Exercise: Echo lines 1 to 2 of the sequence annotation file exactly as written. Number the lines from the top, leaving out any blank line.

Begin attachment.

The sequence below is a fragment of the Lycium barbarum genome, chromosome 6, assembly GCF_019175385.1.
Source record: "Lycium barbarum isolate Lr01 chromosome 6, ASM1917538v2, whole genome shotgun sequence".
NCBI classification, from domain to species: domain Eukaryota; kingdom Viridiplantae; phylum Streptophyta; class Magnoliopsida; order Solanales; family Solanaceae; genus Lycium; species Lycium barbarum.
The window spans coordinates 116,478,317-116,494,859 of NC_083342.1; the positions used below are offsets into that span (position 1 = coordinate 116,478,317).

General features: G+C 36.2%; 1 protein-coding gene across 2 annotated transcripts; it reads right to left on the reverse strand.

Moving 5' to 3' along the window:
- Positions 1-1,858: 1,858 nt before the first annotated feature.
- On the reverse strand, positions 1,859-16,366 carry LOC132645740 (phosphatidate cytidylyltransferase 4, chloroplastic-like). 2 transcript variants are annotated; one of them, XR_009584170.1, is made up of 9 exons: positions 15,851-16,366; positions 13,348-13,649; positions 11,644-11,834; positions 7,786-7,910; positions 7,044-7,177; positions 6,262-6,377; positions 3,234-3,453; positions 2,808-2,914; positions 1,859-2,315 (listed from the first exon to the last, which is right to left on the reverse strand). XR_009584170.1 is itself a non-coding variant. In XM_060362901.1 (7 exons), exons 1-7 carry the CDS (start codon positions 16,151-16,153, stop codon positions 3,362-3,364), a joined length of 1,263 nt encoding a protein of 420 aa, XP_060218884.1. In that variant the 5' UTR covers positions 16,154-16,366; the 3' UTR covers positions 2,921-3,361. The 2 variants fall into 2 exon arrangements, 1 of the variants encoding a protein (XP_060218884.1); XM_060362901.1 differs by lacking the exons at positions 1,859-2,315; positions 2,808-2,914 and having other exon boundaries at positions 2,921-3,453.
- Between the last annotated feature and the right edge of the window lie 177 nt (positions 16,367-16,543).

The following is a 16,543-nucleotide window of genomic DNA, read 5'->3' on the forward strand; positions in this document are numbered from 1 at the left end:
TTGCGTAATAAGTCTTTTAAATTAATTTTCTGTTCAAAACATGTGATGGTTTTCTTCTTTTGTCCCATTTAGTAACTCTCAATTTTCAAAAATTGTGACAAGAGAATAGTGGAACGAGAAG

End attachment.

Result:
The sequence below is a fragment of the Lycium barbarum genome, chromosome 6, assembly GCF_019175385.1.
Source record: "Lycium barbarum isolate Lr01 chromosome 6, ASM1917538v2, whole genome shotgun sequence".